A Review in 3 acts
Act 1 – the setting of the scene
Here In deepest Berkshire, not much seems to happen, or is not in the public domain until after the fact.
George Michael lived down the road from us, we didn’t know until after his sad departure. All his good deeds then became public knowledge. His success enabled him to fund people and causes as he saw fit, quietly and without the media spotlight glare.
A true Rock star attitude.
Ian Paice lived around here and, in a previous life, I got to know him whilst he purchased video games for his kids. Another unassuming Rock N Roll Legend living his life in full view here.
Jimmy Page passed me and my kids in a shop, I wished him a good afternoon and we went on our way. “Who was That Dad?” asked the eldest. “That, daughter dear is a god. A rock star. “He’s not, he’s just an old man!”. Ah. The perception of youth!
He’s renowned for searching out bargains at the local record fair, again, quiet, unassuming, living his life amongst us mere mortals.
We now have new gods amongst us. Prog Gods! Local boys make good!
After the great Prog explosion of the 80’s and 90’s that gave us 12th Night, Pure Reason Revolution and then Arena, this little corner of the shires has now again performed above its weight, we are now proud to claim The Room, *Frost (well John M anyway) and now I Am The Manic Whale as our home town heroes, even though in keeping with the invisibility cloaks gifted to musicians around here, the members can walk around, getting on with their non-musical lives.
Which is not to say this is an underwhelming album. Far from it. There are hooks galore, guitars are riffed on, keyboards pounded, drums thumped, and the final mix has had the magic of Rob Aubrey sprinkled on it.
After the sheer unthrottled joy of hearing their debut (I think it was one of my first pieces of scribble translated by the Wallet emptier!) I waited for the rest of the Universe to catch on.
Then I waited a bit more for the 2nd output. I pledged to fund it, as I had the first. And it’s now arrived, resplendent in excellent art that deserves a vinyl release just to show off the art! Mr. Plane Groovy, one for your shopping list, not only for the cover but also the tunes locked inside.
Act 2 – the tunes
The album opens with big bouncy guitar riffs and keyboards – They’ve gone all Deep Purple on me. The vocals kick in and the 2-part harmony lead is back to IATMW territory. Vocals are clean, and the lyric is enunciated clearly, the subject however is a first for me.
This tale of The Man With Many Faces (no, not a politically satirical barb) unfurls like his “fourteen-foot scarf” would. The opening verses paint him as an avenging devil, to be hidden from and avoided at all costs. Musically, this is deep into the furrow ploughed by It Bites, that wonderful mix of Pop and Prog they exemplified, the harmony vocals add to the layers of this sonic package.
The song unfurls with some nice guitar and keyboard touches, and the story takes a darker turn as we learn more of this fearsome enemy, who “If you strike him down with all your hate, He comes right back up looking great”.
As some antipodean disgraced paint pusher once remarked “can you tell who it is yet?” Live, I can see a gleeful audience pogoing away to the middle eight, it’s very Calling All The Heroes. Not many prog bands make your feet tap and your body want to move, but his track does.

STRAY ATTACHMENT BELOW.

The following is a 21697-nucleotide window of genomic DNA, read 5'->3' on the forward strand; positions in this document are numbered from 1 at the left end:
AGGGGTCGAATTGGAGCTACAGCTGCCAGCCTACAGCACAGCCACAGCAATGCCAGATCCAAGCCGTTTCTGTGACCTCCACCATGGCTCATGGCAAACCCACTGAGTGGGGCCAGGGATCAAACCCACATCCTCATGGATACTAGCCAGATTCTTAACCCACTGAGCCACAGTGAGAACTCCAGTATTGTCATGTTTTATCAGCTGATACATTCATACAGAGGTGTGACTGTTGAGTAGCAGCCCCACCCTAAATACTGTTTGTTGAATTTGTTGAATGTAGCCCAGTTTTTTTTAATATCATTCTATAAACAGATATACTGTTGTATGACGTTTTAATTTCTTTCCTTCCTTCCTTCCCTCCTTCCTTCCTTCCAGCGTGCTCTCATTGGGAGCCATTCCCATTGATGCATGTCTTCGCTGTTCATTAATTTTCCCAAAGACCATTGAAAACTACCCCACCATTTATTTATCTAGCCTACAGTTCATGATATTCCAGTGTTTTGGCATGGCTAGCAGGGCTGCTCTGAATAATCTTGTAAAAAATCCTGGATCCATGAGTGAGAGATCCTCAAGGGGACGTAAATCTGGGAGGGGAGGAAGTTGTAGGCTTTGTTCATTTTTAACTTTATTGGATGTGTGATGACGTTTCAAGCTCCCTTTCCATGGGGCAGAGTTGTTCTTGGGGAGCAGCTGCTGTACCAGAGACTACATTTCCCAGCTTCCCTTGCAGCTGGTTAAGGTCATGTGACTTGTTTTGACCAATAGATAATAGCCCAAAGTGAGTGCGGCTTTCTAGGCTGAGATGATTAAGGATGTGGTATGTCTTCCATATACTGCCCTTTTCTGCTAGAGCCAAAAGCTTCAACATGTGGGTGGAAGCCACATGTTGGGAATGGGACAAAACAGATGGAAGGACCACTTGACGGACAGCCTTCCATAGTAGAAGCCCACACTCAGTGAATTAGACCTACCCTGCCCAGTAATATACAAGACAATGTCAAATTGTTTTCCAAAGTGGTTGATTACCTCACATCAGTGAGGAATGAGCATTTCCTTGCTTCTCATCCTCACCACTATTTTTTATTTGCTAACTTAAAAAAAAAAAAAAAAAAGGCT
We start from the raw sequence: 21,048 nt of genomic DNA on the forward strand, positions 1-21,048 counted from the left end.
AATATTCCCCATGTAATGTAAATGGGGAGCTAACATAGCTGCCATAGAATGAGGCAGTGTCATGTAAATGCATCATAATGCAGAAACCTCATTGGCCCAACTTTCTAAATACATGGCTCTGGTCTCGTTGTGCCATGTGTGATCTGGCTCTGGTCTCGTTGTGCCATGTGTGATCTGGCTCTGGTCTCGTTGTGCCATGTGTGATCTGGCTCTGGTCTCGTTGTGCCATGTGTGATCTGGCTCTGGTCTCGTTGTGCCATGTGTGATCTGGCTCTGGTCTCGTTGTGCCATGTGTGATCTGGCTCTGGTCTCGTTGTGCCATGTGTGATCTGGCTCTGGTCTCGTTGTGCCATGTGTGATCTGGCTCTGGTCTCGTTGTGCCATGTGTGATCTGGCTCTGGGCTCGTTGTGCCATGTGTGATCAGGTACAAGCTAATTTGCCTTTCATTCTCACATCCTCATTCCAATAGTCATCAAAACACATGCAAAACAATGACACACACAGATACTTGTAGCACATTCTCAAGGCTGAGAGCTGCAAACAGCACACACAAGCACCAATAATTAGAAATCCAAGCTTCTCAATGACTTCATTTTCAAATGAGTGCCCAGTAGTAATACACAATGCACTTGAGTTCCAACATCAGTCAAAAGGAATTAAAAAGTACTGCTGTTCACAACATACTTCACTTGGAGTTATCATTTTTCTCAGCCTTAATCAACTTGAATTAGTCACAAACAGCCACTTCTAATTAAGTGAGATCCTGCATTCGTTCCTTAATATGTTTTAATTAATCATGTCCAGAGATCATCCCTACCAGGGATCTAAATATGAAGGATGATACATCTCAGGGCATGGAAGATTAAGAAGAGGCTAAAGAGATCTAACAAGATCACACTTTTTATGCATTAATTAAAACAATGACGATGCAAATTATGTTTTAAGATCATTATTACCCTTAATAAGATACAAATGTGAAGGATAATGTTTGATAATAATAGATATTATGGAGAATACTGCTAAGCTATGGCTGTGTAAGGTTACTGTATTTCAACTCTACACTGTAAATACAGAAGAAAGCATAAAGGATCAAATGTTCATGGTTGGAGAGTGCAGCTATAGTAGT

Is that enough for those that need to know to ask that most dreaded question – “Is it Pr…”
Sorry. It’s music, I like it. End of classification and rant. Back to the plot and the twist. The narrator, hiding from this One-man extinction plan, is a member of that race of mobile pepper pots that terrified a generation, of kids hiding behind the sofa.Yup. The time traveler as seen through the eyes of those he opposes.
The ordinary low-level megalomaniac, going about their task of exterminating all life that infest the universe, warning it’s offspring to fear that scarf wielding face changer. Dalek Prog – a whole new genre is formed in this one track. The guitar solo at the climax pulls us out from that particular reality and we arrive back on Planet Earth for the 2nd track, The Milgram Experiment.
Prog songs based on historical events and people have proved popular over the years. Genesis gave us Driving The Last Spike about Brunel and the Railways, Big Big Train gave us songs about forgers, Big Big Trains (😊) , even Todd Rundgren threw in the epic Hiroshima, one of the slew of anti-nuclear war songs that the paranoid cold war years spawned .
Scientists as a subject matter are rarer creatures. Cold Play gave us a generic subject, Hawkwind immortalized Einstein as “a rather handsome fellow that no one ever called Al”.
The subject here is less photogenic than Uncle Albert, but his thinking had an equally profound effect on people. Stanley Milgram carried out psychological tests in the early ‘60’s, he was “interested in researching how far people would go in obeying an instruction if it involved harming another person.” (thanks Wikipedia!)
I had read about this years ago; the track takes us through the testing and the dilemma it exposes in each of those involved. There are some great harmony vocals here, not quite the polished perfection of Moon Safari, but heading in that direction. The multi-tracked guitar solo evokes early Queen, as do those layers of vocals.
Two tracks in, a great opening salvo where we get inside the head of the scourges of a particular universe and their fear and then get to contemplate the effects of blindly obeying orders like good sheeple . No love songs, no dragons, steam punks or dystopian nightmares yet.